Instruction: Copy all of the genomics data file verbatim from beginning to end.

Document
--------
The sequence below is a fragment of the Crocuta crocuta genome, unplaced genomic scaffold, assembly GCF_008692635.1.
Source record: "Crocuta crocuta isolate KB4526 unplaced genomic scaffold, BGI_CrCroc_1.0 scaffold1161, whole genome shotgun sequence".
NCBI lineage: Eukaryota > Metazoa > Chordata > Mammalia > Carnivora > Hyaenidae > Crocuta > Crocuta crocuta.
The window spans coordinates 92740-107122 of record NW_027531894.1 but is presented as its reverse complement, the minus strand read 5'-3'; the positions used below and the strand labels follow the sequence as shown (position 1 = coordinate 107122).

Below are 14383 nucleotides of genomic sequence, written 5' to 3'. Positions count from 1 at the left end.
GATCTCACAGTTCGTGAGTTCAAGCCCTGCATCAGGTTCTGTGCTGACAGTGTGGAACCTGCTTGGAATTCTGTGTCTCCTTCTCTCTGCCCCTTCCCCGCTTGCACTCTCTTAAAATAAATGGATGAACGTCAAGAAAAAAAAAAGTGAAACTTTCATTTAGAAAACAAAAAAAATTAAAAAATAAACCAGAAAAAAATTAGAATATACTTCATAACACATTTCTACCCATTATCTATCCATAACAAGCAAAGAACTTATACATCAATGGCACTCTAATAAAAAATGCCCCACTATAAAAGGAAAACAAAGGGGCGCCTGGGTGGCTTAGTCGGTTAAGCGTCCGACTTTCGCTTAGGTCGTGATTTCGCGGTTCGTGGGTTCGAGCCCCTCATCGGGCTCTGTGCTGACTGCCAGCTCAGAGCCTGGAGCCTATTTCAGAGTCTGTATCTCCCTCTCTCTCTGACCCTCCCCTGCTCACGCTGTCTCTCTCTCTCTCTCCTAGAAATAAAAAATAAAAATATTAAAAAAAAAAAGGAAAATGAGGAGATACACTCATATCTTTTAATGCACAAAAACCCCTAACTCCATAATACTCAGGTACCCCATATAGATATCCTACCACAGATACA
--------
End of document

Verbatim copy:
The sequence below is a fragment of the Crocuta crocuta genome, unplaced genomic scaffold, assembly GCF_008692635.1.
Source record: "Crocuta crocuta isolate KB4526 unplaced genomic scaffold, BGI_CrCroc_1.0 scaffold1161, whole genome shotgun sequence".
NCBI lineage: Eukaryota > Metazoa > Chordata > Mammalia > Carnivora > Hyaenidae > Crocuta > Crocuta crocuta.
The window spans coordinates 92740-107122 of record NW_027531894.1 but is presented as its reverse complement, the minus strand read 5'-3'; the positions used below and the strand labels follow the sequence as shown (position 1 = coordinate 107122).

Below are 14383 nucleotides of genomic sequence, written 5' to 3'. Positions count from 1 at the left end.
GATCTCACAGTTCGTGAGTTCAAGCCCTGCATCAGGTTCTGTGCTGACAGTGTGGAACCTGCTTGGAATTCTGTGTCTCCTTCTCTCTGCCCCTTCCCCGCTTGCACTCTCTTAAAATAAATGGATGAACGTCAAGAAAAAAAAAAGTGAAACTTTCATTTAGAAAACAAAAAAAATTAAAAAATAAACCAGAAAAAAATTAGAATATACTTCATAACACATTTCTACCCATTATCTATCCATAACAAGCAAAGAACTTATACATCAATGGCACTCTAATAAAAAATGCCCCACTATAAAAGGAAAACAAAGGGGCGCCTGGGTGGCTTAGTCGGTTAAGCGTCCGACTTTCGCTTAGGTCGTGATTTCGCGGTTCGTGGGTTCGAGCCCCTCATCGGGCTCTGTGCTGACTGCCAGCTCAGAGCCTGGAGCCTATTTCAGAGTCTGTATCTCCCTCTCTCTCTGACCCTCCCCTGCTCACGCTGTCTCTCTCTCTCTCTCCTAGAAATAAAAAATAAAAATATTAAAAAAAAAAAGGAAAATGAGGAGATACACTCATATCTTTTAATGCACAAAAACCCCTAACTCCATAATACTCAGGTACCCCATATAGATATCCTACCACAGATACA